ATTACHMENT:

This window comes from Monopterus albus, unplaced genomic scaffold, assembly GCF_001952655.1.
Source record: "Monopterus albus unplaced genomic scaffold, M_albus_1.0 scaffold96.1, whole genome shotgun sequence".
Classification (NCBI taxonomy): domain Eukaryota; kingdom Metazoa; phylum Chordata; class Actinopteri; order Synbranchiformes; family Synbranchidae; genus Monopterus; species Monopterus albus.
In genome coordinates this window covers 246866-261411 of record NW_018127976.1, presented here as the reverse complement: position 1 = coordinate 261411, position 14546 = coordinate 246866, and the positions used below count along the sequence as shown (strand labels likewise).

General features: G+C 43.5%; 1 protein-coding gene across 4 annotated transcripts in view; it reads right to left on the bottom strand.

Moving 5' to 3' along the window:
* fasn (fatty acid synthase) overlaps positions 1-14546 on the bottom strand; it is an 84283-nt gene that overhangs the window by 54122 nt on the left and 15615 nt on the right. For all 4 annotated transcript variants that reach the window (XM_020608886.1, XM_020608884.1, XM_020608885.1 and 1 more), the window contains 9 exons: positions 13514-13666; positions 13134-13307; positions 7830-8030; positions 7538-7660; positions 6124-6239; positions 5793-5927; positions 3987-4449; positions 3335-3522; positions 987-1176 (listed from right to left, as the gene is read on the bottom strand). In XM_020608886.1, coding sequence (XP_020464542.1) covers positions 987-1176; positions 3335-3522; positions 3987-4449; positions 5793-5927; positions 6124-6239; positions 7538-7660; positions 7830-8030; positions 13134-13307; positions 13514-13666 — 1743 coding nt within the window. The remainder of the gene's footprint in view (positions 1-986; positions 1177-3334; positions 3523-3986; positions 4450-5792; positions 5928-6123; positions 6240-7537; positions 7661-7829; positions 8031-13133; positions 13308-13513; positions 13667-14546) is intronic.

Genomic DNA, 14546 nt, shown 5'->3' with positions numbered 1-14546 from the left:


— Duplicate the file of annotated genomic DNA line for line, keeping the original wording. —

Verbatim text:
This window comes from Monopterus albus, unplaced genomic scaffold, assembly GCF_001952655.1.
Source record: "Monopterus albus unplaced genomic scaffold, M_albus_1.0 scaffold96.1, whole genome shotgun sequence".
Classification (NCBI taxonomy): domain Eukaryota; kingdom Metazoa; phylum Chordata; class Actinopteri; order Synbranchiformes; family Synbranchidae; genus Monopterus; species Monopterus albus.
In genome coordinates this window covers 246866-261411 of record NW_018127976.1, presented here as the reverse complement: position 1 = coordinate 261411, position 14546 = coordinate 246866, and the positions used below count along the sequence as shown (strand labels likewise).

General features: G+C 43.5%; 1 protein-coding gene across 4 annotated transcripts in view; it reads right to left on the bottom strand.

Moving 5' to 3' along the window:
* fasn (fatty acid synthase) overlaps positions 1-14546 on the bottom strand; it is an 84283-nt gene that overhangs the window by 54122 nt on the left and 15615 nt on the right. For all 4 annotated transcript variants that reach the window (XM_020608886.1, XM_020608884.1, XM_020608885.1 and 1 more), the window contains 9 exons: positions 13514-13666; positions 13134-13307; positions 7830-8030; positions 7538-7660; positions 6124-6239; positions 5793-5927; positions 3987-4449; positions 3335-3522; positions 987-1176 (listed from right to left, as the gene is read on the bottom strand). In XM_020608886.1, coding sequence (XP_020464542.1) covers positions 987-1176; positions 3335-3522; positions 3987-4449; positions 5793-5927; positions 6124-6239; positions 7538-7660; positions 7830-8030; positions 13134-13307; positions 13514-13666 — 1743 coding nt within the window. The remainder of the gene's footprint in view (positions 1-986; positions 1177-3334; positions 3523-3986; positions 4450-5792; positions 5928-6123; positions 6240-7537; positions 7661-7829; positions 8031-13133; positions 13308-13513; positions 13667-14546) is intronic.

Genomic DNA, 14546 nt, shown 5'->3' with positions numbered 1-14546 from the left: